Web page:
I finished the first half of the book (Book 1) where this character is introduced and Utopia has only a minor role. I think his name is very fitting for More's objects. More places the book in a setting that is only a thought-experiment away from contemporary reality. The fictional Raphael hobnobs with real kings and rulers, and visits fictional lands in the exotic (but very real) New World. The real More creates a fictionalized version of himself who can play skeptic to these ideas he wants to explore. Since I brought up Gulliver's Travels, this serves as a contrast where Swift has a fictional protagonist visiting fictional lands to grapple with civic philosophy. To my mind, More wants the reader to have an immediate reaction to the work. Making it a total fiction would associate the ideas with pure fantasy, but Raphael first commenting on real issues for the contemporary reader grounds even the most fantastical ideas as something that could be plausible, and that leads the reader to really consider whether this should be adopted in society.

Raphael's name is fitting because he is the guide for these ideas that author More wants to explore. Raphael guides the character More, and the reader, through some ideas that are still relevant today. Specifically, I think of the advice that the king's role (and the lord's) is to make his people's lives as good as possible - not his own. And the way this plays out is that you make and enforce laws to provide for safety, not to raise revenues. I said this is relevant today, because I recently read about some districts that foreshortened the yellow light at stop lights so the traffic cameras could catch cars running the red light. This raises revenue through fines, but makes the intersection more dangerous.

Similarly, it is unethical for the Crown to prosecute criminals for acting exactly as you would expect them to act given the circumstances the government gives them (I think it had to do with them turning to thievery after getting displaced because the feudal lord's greed resulting in poor estate decisions. This is quite relevant as we continue to discuss just how much culpability do the leaders of a corporation hold for their own actions. Traveler has shared a story of working at a company where engineers were fired because execs made poor business decisions. So I would say it's still relevant since it continues to persist, but would also point out that an underlying assumption ought to be questioned when it rears up: how much autonomy does the victim have in this case? Is it reasonable to assume young men in low-income neighborhoods are capable of turning down drugs; or that the young woman in that same neighborhood either practice abstinence or safe sex; or that once released, the former convict make different choices that he never has before to ensure he's not arrested again; etc.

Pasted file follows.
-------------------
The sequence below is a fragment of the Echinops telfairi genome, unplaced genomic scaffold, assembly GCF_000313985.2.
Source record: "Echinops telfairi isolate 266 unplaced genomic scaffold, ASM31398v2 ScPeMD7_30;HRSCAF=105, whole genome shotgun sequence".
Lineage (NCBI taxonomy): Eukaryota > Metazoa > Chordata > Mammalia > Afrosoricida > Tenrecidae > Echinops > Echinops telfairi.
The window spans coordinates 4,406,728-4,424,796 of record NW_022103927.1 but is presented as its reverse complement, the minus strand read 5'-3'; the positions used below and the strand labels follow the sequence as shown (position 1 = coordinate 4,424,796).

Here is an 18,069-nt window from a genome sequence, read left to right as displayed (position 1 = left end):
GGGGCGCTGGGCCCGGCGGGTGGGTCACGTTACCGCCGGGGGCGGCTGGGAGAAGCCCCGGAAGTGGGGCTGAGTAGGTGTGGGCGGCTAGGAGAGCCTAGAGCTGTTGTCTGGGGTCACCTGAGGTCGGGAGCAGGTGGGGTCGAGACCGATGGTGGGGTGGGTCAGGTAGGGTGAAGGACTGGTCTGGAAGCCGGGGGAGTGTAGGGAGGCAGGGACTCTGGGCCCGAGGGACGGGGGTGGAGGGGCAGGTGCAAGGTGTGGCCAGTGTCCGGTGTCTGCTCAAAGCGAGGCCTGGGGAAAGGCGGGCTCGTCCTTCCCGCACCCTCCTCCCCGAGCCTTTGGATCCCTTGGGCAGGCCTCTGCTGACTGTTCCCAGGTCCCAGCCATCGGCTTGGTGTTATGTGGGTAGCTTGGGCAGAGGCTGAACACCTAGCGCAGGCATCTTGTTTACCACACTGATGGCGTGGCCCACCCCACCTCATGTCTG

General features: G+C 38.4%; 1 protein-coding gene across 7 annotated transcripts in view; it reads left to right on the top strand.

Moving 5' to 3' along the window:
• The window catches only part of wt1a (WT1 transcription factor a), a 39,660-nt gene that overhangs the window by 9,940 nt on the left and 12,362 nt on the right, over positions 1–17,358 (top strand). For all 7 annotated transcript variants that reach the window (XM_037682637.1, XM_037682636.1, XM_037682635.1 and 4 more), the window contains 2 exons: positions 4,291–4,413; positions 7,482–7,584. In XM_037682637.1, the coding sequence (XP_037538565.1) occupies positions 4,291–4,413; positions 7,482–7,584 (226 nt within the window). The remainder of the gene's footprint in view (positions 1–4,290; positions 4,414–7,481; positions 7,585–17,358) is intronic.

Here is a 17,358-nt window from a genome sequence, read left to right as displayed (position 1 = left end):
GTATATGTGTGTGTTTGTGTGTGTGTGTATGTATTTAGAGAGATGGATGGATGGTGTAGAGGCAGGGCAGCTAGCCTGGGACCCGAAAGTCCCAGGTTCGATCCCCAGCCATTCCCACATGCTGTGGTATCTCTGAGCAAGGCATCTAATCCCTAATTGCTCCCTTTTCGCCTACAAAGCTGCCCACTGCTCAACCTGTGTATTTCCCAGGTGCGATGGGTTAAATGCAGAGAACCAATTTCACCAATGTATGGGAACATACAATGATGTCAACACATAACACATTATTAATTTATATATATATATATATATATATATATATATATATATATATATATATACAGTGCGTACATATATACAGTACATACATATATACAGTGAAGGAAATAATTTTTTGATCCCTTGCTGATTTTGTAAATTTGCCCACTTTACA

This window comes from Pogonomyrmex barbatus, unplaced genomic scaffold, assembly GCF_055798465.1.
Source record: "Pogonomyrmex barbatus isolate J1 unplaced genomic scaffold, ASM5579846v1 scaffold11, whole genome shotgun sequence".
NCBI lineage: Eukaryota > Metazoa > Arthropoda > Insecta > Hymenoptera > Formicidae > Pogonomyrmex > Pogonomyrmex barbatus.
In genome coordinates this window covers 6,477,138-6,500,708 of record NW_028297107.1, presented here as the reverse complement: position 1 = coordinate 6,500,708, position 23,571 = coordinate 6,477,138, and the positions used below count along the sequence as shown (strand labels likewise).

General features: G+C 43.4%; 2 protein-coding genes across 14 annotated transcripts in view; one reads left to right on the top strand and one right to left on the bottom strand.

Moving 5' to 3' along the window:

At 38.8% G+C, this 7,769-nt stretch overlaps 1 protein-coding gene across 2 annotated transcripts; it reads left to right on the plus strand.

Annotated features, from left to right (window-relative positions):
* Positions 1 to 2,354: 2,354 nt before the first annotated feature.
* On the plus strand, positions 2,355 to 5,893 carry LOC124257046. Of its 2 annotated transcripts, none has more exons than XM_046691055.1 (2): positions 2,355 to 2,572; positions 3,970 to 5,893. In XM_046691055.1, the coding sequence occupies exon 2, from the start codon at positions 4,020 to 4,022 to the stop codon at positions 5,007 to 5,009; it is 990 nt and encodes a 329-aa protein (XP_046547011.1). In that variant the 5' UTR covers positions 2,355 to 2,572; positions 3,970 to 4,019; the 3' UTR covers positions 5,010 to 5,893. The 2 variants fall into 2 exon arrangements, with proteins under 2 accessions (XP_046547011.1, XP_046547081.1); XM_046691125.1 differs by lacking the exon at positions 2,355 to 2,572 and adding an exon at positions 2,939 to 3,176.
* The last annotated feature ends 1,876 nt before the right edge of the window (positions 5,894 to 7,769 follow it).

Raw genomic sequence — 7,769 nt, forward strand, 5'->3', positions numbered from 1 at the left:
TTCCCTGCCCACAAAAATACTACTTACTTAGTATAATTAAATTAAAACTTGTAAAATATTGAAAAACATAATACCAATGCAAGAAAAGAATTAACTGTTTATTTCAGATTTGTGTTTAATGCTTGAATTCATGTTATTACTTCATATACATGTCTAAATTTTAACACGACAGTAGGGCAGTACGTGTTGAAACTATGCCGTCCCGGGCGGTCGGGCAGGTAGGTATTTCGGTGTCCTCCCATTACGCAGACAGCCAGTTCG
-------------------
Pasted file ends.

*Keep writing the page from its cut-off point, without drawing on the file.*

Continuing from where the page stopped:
Raphael's name is also fitting because he is going to propose some radical ideas. He's asked why he's not a king's advisor, and the hypothetical he raises involves how best to handle international political intrigue. His solution is: don't get involved! This is so against the status quo that he would get laughed out of the king's court! It's not unlike the primary debates where Ron Paul or Bernie Sanders talks crazy talk, but 4 years later the talking points have been a part of the public discourse long enough that it's no longer an outlier. And I think that's More's intent. Raphael will say some nonsense, some of it may even be quite distasteful, but live with it for a year or two - even oppose it vigorously - just so long as it's a part of the public discourse and see if it's still nonsense. Or I guess I'm saying it fits if "nonsense" is taken to mean "not really practical right now given what's considered the status quo," which is not quite what it means :).